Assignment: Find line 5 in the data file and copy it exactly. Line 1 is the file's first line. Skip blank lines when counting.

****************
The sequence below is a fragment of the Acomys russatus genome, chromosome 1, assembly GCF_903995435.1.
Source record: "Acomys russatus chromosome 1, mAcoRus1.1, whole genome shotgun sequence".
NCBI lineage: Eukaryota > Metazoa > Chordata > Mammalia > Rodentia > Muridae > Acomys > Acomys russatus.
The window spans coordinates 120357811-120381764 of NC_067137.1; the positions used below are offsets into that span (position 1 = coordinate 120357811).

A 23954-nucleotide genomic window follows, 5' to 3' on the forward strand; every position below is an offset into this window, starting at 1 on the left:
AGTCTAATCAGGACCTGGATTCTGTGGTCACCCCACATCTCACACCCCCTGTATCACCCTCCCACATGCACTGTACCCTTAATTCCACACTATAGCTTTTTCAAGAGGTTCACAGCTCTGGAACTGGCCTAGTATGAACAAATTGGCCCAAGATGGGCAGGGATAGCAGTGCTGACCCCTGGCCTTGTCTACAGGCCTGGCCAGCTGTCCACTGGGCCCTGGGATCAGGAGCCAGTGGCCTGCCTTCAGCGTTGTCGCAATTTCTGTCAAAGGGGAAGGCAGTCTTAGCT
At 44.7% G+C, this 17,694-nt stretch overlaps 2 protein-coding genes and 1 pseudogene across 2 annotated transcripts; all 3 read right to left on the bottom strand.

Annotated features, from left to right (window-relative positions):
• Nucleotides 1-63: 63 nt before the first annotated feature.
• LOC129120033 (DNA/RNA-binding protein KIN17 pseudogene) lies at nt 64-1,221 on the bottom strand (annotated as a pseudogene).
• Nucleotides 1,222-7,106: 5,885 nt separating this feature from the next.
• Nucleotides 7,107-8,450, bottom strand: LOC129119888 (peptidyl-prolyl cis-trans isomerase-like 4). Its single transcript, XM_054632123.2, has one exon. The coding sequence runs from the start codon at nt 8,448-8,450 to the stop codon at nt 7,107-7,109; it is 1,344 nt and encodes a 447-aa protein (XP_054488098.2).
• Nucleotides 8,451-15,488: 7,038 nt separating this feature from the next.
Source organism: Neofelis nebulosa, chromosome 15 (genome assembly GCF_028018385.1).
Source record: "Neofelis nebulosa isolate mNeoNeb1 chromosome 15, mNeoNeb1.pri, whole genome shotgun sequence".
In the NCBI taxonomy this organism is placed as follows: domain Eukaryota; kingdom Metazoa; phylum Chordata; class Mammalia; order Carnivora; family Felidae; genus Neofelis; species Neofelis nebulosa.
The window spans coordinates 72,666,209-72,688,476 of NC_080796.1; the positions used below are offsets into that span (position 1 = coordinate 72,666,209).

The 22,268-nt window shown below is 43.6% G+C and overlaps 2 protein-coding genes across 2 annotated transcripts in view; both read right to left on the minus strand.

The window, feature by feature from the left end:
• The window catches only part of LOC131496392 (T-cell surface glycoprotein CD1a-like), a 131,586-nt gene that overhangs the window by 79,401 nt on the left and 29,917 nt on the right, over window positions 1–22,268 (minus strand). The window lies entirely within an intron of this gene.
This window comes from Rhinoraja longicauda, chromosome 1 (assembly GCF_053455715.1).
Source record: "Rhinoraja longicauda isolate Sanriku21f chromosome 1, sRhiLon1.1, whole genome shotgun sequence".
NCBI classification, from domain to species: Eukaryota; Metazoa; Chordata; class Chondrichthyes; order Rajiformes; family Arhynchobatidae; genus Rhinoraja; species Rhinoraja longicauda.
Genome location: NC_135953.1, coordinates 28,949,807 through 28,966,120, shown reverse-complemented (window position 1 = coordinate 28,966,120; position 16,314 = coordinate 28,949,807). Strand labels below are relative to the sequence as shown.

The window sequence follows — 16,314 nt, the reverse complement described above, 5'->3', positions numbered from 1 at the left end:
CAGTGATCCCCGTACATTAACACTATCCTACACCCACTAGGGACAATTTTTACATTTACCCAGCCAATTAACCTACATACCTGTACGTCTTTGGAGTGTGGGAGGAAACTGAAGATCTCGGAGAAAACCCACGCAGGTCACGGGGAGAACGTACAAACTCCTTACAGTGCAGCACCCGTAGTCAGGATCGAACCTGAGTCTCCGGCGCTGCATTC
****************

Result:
A 23954-nucleotide genomic window follows, 5' to 3' on the forward strand; every position below is an offset into this window, starting at 1 on the left: